Why Al won’t run

There is depressing news for progressives and Democrats like me who want Al Gore to run for President. It looks like Al Gore is really, sincerely not going to run for President in 2008. How do we know this? It could be from Al’s periodic statements that he has no “current plans” to run for President. Hope springs eternal in the heart of his supporters though until, at last, events crush them. With many crucial filing deadlines for the 2008 presidential primary past and with Al Gore taking no action he is giving us another inconvenient truth: whoever wins the presidency a year from now will not be him.

Many of us ask why? Why Al? You are on top of the world! A movie on your quest to bring attention to global warming, An Inconvenient Truth, won an Oscar. You have won a Webby Award (for interactive technology) and Quill awards in two consecutive years, one for your latest global warming book. You are also sharing this year’s Nobel Peace Prize for your strident advocacy on addressing global warming. You have set an example of how to live a carbon neutral life. You are opening an environmentally friendly investment firm. You are likely to be Time magazine’s 2007 Person of the Year. The American public, recently skeptical of your global warming hypothesis, now ranks global warming as one of its most important and urgent issues. Al, your time is right to claim the mantle that was denied you in 2000. Yet you are not interested in being president, at least not this time around, despite the fact that as president you could probably do far more to solve the global warming problem than you ever will with your movie, your books, your public speaking and your Nobel Peace Prize.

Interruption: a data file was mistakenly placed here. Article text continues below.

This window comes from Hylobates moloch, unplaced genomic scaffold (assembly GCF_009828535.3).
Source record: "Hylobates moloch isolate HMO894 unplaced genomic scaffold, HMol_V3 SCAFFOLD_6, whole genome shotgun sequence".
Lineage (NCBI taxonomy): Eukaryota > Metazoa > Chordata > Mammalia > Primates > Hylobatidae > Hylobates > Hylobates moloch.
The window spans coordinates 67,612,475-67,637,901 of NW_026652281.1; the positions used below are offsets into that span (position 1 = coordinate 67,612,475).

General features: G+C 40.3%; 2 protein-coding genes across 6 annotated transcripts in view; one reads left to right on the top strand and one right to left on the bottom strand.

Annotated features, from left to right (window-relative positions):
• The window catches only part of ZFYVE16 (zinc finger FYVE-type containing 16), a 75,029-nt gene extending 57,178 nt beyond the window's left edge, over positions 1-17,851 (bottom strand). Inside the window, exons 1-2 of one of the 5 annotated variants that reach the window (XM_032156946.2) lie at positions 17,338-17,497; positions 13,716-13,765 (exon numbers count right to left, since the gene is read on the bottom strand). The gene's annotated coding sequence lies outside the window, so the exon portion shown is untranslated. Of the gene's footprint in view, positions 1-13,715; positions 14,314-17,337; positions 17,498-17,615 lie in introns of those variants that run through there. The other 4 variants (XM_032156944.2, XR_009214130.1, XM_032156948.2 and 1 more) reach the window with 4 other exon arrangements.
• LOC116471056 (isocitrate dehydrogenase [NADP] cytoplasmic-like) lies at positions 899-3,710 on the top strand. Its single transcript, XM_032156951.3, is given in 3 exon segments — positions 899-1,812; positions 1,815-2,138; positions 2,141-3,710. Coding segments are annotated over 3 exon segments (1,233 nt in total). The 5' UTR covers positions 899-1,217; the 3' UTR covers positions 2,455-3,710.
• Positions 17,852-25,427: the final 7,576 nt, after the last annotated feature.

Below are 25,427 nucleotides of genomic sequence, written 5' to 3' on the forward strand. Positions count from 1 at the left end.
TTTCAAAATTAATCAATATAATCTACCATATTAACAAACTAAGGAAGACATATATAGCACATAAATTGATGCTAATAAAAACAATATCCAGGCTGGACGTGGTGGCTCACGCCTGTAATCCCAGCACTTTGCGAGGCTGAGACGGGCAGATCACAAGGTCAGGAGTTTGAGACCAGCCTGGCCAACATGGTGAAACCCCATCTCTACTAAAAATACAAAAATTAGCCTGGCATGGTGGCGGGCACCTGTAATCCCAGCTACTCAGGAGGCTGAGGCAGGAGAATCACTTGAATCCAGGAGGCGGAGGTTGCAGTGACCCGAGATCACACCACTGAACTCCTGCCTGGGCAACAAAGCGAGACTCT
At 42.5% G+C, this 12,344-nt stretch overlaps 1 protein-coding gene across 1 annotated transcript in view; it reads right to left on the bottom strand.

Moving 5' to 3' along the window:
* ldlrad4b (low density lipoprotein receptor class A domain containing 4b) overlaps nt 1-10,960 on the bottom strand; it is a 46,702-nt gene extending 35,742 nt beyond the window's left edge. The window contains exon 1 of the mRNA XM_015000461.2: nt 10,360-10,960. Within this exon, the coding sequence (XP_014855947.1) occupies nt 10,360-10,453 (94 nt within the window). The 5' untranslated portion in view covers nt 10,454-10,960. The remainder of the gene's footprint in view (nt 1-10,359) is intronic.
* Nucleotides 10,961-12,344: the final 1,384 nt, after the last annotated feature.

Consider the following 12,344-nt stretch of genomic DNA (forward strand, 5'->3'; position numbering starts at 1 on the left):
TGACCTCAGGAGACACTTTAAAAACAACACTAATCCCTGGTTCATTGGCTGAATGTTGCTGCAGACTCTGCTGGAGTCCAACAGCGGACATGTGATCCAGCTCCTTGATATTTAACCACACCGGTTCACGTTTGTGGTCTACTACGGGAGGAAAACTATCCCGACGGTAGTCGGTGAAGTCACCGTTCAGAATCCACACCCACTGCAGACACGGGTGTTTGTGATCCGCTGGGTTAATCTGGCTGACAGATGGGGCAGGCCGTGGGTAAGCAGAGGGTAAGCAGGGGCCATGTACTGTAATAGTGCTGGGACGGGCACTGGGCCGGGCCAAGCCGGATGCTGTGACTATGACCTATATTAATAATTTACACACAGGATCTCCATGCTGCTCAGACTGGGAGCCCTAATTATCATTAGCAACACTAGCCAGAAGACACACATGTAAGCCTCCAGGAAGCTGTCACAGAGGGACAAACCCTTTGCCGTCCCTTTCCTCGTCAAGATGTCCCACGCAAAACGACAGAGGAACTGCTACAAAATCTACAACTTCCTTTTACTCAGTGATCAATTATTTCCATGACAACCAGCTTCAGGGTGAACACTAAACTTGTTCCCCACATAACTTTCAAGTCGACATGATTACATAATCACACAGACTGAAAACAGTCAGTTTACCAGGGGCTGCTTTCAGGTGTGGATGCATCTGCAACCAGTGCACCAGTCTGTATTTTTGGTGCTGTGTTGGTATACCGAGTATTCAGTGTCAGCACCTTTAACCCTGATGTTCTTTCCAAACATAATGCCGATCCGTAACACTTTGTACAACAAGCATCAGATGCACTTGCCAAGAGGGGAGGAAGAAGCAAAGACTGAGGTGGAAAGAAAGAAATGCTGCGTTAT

In a recent Rolling Stone interview, Al Gore asked those like me who are clamoring for his candidacy to be patient and to trust his judgment. By deferring on the presidency, is Al Gore smarter than we think? Why would someone whose personal approval rating is likely close to where President Bush’s was after 9/11 not leverage his sound insight, foresight, wisdom and considerable political skills while he has the most leverage and his country desperately needs him?

The more I think of Al Gore’s remark, the more I am starting to grasp why he said what he did to Rolling Stone. For as much as many of us would embrace him now, Al understands that this country is just waking up to the magnitude of sacrifices required to address global warming. Most Americans, if they have given global warming any thought at all, think that maybe it can be solved by switching their incandescent lights to fluorescent lights and driving a hybrid.

In fact, these are just baby steps that more than anything show that we just don’t get it. Americans do not yet appreciate the degree of sacrifice that is really required to address global warming. Until we feel its magnitude, Al Gore realizes that rather than helping the cause he is libel to end up hurting it. Moreover, we would eventually despise him for what we perceive to be his obsessiveness on the issue. I think that is why he is not running for president.